The alarm went off at 3:00 AM and I was out the door at 3:45. I’m here this morning, after a three hour drive, to photograph life and death and evidence of the transition. Sunrise is not necessarily the place you come for an explosion of ground cover. What always screams to me here is the sky …
There are meadows here quite alive with autumn colors but the real magic of this ever-changing season is happening on the other side of the mountain. At Paradise, there is the clearest evidence of an end to summer, while at Sunrise you are keenly aware of an advancing winter.
In my quest to witness the transition between life and death I am reminded that it is less about loss and more about transformation. Just as the fish becomes the heron, so too, does the berry become the bird. Nothing lost, everything transformed.
The landscape, on and to, the Burroughs Mountain trail seems barren. The pasque-flower seedheads are falling away, the brilliant pink of the mountain heather giving way to a cool rust and the false hellibore is melting into the soil as it waits out another season of snow and ice.
The wildlife are preparing, too. A stocking up that is in direct contrast to all that is falling away. As I walk through this landscape of boulder and rock, I’m not looking for anything in particular. I’m aware only of movement: birds, wildlife and often, just the copper grasses blowing in the wind.
I’ve seen just five people as I head for Burroughs. Two coming down from Mt Fremont, a ranger doing trail maintenance and a young couple heading down into the park before climbing back out to do the three-day Northern Loop. In this muted display of desolation there are signs of the coming winter. I never feel alone here, it isn’t desolate like that. It’s more an abundance of negative space. The beautiful bones.
Walking this trail you get a sense of how fragile this place is. Move one tiny rock, and fifty others fall into its abandoned space. I imagine that even a relatively small quake at Rainier’s center could send this entire trail tumbling into Berkeley Park below. It is humbling.
It’s cold here this morning. Not “I can see my breath in the air cold” but rather “I should have brought gloves” cold. Reaching the top of Burroughs Mountain the sun begins to warm things up and looking towards Second Burroughs and beyond, there is little in the way of shade or cover as I climb.
Third Burroughs is over 7800 ft in the air. The trip is around 10.5 miles and around 2700 ft of elevation gain, although parts of it feel much steeper. From the trail you find yourself as one part of a triangle of peaks surrounding the Berkeley Park basin. Looking across, I see Skyscraper to my left, Fremont lookout to my right, and then, off in the distance, the flat known as Grand Park. (Is it possible I have still not been here ?!)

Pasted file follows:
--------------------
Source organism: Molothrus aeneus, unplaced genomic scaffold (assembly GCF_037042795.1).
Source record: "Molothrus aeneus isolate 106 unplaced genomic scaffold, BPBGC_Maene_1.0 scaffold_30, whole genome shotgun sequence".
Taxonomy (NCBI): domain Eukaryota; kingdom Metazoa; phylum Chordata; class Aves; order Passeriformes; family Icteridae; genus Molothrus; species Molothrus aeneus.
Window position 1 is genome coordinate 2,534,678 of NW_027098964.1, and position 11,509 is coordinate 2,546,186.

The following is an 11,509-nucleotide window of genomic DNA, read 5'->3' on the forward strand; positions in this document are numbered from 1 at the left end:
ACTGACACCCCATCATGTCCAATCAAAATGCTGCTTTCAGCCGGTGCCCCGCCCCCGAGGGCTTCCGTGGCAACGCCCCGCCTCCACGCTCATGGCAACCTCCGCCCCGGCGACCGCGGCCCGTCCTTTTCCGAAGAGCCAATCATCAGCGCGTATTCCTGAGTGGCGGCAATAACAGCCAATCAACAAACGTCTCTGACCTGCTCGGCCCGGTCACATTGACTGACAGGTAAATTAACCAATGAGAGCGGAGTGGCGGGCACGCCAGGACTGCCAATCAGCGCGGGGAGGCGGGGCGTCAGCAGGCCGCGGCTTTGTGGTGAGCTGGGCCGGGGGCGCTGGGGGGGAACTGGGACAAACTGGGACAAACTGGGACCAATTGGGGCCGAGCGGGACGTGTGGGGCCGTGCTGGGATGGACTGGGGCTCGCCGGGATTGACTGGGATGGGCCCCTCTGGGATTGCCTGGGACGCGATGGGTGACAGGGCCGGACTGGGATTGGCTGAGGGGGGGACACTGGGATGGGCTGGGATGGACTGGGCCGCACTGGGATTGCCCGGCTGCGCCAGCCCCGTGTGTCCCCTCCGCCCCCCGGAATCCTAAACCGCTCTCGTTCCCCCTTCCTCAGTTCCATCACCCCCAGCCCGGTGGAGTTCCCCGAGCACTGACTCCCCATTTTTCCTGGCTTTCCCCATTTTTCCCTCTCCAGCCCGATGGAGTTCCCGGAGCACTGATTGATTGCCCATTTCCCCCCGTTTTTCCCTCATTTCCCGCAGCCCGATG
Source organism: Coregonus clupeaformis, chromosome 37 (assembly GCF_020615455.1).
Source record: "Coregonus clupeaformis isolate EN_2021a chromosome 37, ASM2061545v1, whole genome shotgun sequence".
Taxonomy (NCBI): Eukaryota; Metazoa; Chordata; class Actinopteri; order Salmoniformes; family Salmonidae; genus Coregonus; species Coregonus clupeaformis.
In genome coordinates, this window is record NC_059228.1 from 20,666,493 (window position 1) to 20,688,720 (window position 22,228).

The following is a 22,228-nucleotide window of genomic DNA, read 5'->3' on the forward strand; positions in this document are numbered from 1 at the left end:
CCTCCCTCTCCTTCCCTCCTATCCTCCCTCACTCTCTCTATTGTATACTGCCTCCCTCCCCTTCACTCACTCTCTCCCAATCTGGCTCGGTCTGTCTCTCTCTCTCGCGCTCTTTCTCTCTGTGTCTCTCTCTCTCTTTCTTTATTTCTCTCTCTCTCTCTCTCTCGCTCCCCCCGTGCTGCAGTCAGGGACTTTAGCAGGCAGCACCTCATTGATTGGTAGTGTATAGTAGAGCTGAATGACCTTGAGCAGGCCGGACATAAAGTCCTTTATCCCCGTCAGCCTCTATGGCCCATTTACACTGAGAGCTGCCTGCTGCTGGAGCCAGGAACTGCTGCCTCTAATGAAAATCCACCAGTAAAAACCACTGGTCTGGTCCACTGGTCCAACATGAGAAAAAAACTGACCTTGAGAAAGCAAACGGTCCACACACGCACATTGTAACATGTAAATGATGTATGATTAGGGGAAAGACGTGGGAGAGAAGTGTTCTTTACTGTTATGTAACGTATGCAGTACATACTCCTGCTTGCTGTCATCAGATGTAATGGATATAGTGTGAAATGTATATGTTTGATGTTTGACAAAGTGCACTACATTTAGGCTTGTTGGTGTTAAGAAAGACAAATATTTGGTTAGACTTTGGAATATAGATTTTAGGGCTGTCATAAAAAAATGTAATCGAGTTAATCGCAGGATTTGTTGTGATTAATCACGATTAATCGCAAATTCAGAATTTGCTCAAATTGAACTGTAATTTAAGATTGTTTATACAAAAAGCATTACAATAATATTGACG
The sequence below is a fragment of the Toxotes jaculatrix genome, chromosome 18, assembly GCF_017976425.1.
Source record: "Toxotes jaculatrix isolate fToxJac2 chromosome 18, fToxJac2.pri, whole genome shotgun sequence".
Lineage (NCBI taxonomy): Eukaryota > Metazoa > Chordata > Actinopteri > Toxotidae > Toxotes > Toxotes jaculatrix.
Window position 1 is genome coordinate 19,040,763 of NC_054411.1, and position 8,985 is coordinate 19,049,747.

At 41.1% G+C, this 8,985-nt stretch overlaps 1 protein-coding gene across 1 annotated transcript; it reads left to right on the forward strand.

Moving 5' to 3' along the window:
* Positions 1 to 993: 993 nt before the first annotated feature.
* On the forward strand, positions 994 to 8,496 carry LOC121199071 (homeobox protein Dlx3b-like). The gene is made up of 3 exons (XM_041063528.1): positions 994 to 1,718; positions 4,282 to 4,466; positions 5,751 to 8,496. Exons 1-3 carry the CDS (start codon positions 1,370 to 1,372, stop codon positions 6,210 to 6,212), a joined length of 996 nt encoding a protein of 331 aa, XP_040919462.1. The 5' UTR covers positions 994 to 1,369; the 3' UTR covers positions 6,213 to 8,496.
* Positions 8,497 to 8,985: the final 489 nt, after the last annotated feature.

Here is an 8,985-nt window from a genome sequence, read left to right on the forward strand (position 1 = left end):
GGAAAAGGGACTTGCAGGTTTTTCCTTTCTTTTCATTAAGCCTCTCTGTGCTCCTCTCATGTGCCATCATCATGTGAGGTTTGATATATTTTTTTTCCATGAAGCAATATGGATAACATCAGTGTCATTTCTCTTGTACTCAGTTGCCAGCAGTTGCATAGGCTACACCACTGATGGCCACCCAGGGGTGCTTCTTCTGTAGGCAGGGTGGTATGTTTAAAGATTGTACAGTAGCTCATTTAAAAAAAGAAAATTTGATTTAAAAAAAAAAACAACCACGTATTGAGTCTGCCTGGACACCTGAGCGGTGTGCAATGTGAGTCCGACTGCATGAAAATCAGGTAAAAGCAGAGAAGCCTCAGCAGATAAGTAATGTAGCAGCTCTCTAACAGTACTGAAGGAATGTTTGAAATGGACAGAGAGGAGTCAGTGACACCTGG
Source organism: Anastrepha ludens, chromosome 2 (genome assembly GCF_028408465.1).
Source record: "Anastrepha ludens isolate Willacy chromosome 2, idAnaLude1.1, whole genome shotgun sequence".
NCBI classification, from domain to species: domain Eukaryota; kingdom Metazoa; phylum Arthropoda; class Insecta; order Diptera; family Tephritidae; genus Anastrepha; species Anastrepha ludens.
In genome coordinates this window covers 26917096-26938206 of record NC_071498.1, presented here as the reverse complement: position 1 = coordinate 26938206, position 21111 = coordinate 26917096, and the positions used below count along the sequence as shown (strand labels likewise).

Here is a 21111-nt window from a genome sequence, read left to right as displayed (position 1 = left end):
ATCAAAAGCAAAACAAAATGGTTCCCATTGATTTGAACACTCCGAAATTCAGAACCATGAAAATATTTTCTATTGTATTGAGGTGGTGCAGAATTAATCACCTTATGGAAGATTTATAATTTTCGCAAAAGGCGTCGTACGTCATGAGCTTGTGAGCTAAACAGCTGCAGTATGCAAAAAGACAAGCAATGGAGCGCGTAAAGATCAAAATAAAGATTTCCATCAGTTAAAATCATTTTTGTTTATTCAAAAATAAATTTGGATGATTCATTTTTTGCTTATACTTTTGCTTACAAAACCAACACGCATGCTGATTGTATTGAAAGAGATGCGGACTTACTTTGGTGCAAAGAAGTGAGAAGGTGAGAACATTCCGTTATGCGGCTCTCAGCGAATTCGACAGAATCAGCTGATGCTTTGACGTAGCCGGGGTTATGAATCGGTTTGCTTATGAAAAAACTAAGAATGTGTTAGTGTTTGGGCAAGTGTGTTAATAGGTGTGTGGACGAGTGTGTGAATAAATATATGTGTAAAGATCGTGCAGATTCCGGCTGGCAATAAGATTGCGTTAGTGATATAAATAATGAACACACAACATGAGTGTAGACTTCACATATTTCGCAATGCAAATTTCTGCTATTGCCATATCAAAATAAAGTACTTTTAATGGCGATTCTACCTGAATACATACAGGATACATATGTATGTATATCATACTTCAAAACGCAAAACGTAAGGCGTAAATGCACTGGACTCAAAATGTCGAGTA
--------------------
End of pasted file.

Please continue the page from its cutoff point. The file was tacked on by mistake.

At Third Burroughs you come face to face with Her Majesty. As you are staring at this extraordinary mountain your eye follows the Winthrop Glacier down the belly of this beautiful beast. You can hear rock and ice falling in this otherwise eerily quiet space. At my lunch “sit-spot” I shared space with one of the largest ravens I’ve ever seen. I know ravens portend death to some, but for me, it’s more complex than that. It’s as if they are a mystical sort of symbol of transformation. A messenger from beyond, of metamorphosis and change. All the while I’m enjoying my lunch, I can’t help but feel the presence of my friend Di. She brought me here today.
On my way back down the mountain I was joined by both a handful of people, a small herd of goats and one very fat bear ! If you’ve hiked with me, you know I am always looking … this beautiful cinnamon bear was just thirty yards or so off of the Burroughs trail very near the intersection at Frozen Lake. There was a lot of interest from her in the goats, but the people, not so much.
The three-plus hour drive home felt endless. At the end of my day I was exhausted. I hadn’t seen news or listened to any of the noise on social media. It is such a nessesary respite from the emotionally charged news cycles and I need it like I need air. If the news and life are the inhale, this walk among the giants and in nature are the exhale.
I can’t even find the words to comment on the news of the day. All I can say is, please vote. Vote your conscience. Vote your morals. Vote your heart. It isn’t a personality contest. It’s a test of the principles we’ve held dear for 244 years. We need a big, hard reset after these very eye-opening nearly four years. It will take all of us.
Thank you so much for sharing this space with me. For those who share and comment, thank you. It’s so good to know you are here .